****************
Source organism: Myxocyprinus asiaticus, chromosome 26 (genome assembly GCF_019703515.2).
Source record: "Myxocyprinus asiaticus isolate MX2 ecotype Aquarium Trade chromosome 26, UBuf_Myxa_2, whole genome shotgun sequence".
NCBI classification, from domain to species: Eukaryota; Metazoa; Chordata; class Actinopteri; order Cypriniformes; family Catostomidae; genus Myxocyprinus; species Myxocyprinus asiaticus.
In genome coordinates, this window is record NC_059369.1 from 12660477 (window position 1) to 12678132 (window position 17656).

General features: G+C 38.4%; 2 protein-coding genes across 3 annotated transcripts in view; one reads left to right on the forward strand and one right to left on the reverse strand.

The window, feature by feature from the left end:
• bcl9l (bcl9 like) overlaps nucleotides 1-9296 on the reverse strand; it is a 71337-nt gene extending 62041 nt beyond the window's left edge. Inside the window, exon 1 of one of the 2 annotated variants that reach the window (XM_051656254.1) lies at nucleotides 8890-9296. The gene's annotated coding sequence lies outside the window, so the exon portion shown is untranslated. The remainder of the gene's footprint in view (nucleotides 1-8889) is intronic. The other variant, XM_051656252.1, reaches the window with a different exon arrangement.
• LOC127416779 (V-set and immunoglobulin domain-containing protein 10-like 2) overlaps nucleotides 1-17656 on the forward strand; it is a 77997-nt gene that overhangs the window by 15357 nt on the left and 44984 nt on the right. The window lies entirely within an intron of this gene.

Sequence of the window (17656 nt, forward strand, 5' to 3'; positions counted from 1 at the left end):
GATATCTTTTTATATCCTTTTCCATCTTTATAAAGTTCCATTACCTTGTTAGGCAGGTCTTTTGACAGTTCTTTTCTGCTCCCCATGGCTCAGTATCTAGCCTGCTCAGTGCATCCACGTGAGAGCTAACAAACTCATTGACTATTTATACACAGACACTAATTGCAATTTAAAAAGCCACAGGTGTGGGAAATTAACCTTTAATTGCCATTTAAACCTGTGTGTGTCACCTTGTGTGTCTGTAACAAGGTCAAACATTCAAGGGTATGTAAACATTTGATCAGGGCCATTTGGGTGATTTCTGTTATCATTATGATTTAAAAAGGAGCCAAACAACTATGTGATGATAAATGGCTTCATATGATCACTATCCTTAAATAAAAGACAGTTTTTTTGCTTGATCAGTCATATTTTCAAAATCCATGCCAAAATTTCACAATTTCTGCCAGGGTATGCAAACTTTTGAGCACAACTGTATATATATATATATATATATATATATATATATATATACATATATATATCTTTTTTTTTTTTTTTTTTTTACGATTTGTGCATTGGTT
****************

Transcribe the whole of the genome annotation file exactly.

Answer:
Source organism: Myxocyprinus asiaticus, chromosome 26 (genome assembly GCF_019703515.2).
Source record: "Myxocyprinus asiaticus isolate MX2 ecotype Aquarium Trade chromosome 26, UBuf_Myxa_2, whole genome shotgun sequence".
NCBI classification, from domain to species: Eukaryota; Metazoa; Chordata; class Actinopteri; order Cypriniformes; family Catostomidae; genus Myxocyprinus; species Myxocyprinus asiaticus.
In genome coordinates, this window is record NC_059369.1 from 12660477 (window position 1) to 12678132 (window position 17656).

General features: G+C 38.4%; 2 protein-coding genes across 3 annotated transcripts in view; one reads left to right on the forward strand and one right to left on the reverse strand.

The window, feature by feature from the left end:
• bcl9l (bcl9 like) overlaps nucleotides 1-9296 on the reverse strand; it is a 71337-nt gene extending 62041 nt beyond the window's left edge. Inside the window, exon 1 of one of the 2 annotated variants that reach the window (XM_051656254.1) lies at nucleotides 8890-9296. The gene's annotated coding sequence lies outside the window, so the exon portion shown is untranslated. The remainder of the gene's footprint in view (nucleotides 1-8889) is intronic. The other variant, XM_051656252.1, reaches the window with a different exon arrangement.
• LOC127416779 (V-set and immunoglobulin domain-containing protein 10-like 2) overlaps nucleotides 1-17656 on the forward strand; it is a 77997-nt gene that overhangs the window by 15357 nt on the left and 44984 nt on the right. The window lies entirely within an intron of this gene.

Sequence of the window (17656 nt, forward strand, 5' to 3'; positions counted from 1 at the left end):
GATATCTTTTTATATCCTTTTCCATCTTTATAAAGTTCCATTACCTTGTTAGGCAGGTCTTTTGACAGTTCTTTTCTGCTCCCCATGGCTCAGTATCTAGCCTGCTCAGTGCATCCACGTGAGAGCTAACAAACTCATTGACTATTTATACACAGACACTAATTGCAATTTAAAAAGCCACAGGTGTGGGAAATTAACCTTTAATTGCCATTTAAACCTGTGTGTGTCACCTTGTGTGTCTGTAACAAGGTCAAACATTCAAGGGTATGTAAACATTTGATCAGGGCCATTTGGGTGATTTCTGTTATCATTATGATTTAAAAAGGAGCCAAACAACTATGTGATGATAAATGGCTTCATATGATCACTATCCTTAAATAAAAGACAGTTTTTTTGCTTGATCAGTCATATTTTCAAAATCCATGCCAAAATTTCACAATTTCTGCCAGGGTATGCAAACTTTTGAGCACAACTGTATATATATATATATATATATATATATATATATATATACATATATATATCTTTTTTTTTTTTTTTTTTTTACGATTTGTGCATTGGTT